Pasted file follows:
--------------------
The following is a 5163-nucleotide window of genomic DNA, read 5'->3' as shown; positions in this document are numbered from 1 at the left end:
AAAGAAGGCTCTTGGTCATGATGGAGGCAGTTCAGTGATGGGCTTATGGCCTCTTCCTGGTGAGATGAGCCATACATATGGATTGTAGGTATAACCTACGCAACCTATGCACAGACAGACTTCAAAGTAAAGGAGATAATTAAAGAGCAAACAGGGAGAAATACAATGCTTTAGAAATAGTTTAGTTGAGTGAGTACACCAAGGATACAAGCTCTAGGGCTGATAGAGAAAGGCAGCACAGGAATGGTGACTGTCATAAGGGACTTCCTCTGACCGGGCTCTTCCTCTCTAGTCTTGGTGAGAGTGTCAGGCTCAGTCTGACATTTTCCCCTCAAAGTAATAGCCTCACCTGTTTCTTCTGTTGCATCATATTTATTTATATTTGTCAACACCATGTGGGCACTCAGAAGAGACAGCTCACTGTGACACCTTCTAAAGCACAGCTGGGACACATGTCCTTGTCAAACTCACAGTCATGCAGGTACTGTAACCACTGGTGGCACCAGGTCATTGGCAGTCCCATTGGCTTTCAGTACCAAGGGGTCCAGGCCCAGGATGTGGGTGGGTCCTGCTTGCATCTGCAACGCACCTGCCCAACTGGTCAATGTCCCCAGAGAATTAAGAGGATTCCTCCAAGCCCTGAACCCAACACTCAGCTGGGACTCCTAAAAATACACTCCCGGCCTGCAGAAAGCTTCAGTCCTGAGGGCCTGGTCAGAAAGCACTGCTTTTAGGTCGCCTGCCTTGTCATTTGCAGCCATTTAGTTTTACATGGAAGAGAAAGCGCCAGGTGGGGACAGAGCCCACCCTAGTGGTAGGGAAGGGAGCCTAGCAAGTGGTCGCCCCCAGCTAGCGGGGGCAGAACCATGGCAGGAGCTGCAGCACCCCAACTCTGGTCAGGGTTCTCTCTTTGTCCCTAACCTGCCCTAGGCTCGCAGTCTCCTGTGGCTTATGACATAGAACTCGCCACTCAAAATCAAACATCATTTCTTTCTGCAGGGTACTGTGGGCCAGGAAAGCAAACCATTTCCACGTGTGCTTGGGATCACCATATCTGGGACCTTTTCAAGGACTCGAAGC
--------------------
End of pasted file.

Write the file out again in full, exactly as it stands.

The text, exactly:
The following is a 5163-nucleotide window of genomic DNA, read 5'->3' as shown; positions in this document are numbered from 1 at the left end:
AAAGAAGGCTCTTGGTCATGATGGAGGCAGTTCAGTGATGGGCTTATGGCCTCTTCCTGGTGAGATGAGCCATACATATGGATTGTAGGTATAACCTACGCAACCTATGCACAGACAGACTTCAAAGTAAAGGAGATAATTAAAGAGCAAACAGGGAGAAATACAATGCTTTAGAAATAGTTTAGTTGAGTGAGTACACCAAGGATACAAGCTCTAGGGCTGATAGAGAAAGGCAGCACAGGAATGGTGACTGTCATAAGGGACTTCCTCTGACCGGGCTCTTCCTCTCTAGTCTTGGTGAGAGTGTCAGGCTCAGTCTGACATTTTCCCCTCAAAGTAATAGCCTCACCTGTTTCTTCTGTTGCATCATATTTATTTATATTTGTCAACACCATGTGGGCACTCAGAAGAGACAGCTCACTGTGACACCTTCTAAAGCACAGCTGGGACACATGTCCTTGTCAAACTCACAGTCATGCAGGTACTGTAACCACTGGTGGCACCAGGTCATTGGCAGTCCCATTGGCTTTCAGTACCAAGGGGTCCAGGCCCAGGATGTGGGTGGGTCCTGCTTGCATCTGCAACGCACCTGCCCAACTGGTCAATGTCCCCAGAGAATTAAGAGGATTCCTCCAAGCCCTGAACCCAACACTCAGCTGGGACTCCTAAAAATACACTCCCGGCCTGCAGAAAGCTTCAGTCCTGAGGGCCTGGTCAGAAAGCACTGCTTTTAGGTCGCCTGCCTTGTCATTTGCAGCCATTTAGTTTTACATGGAAGAGAAAGCGCCAGGTGGGGACAGAGCCCACCCTAGTGGTAGGGAAGGGAGCCTAGCAAGTGGTCGCCCCCAGCTAGCGGGGGCAGAACCATGGCAGGAGCTGCAGCACCCCAACTCTGGTCAGGGTTCTCTCTTTGTCCCTAACCTGCCCTAGGCTCGCAGTCTCCTGTGGCTTATGACATAGAACTCGCCACTCAAAATCAAACATCATTTCTTTCTGCAGGGTACTGTGGGCCAGGAAAGCAAACCATTTCCACGTGTGCTTGGGATCACCATATCTGGGACCTTTTCAAGGACTCGAAGC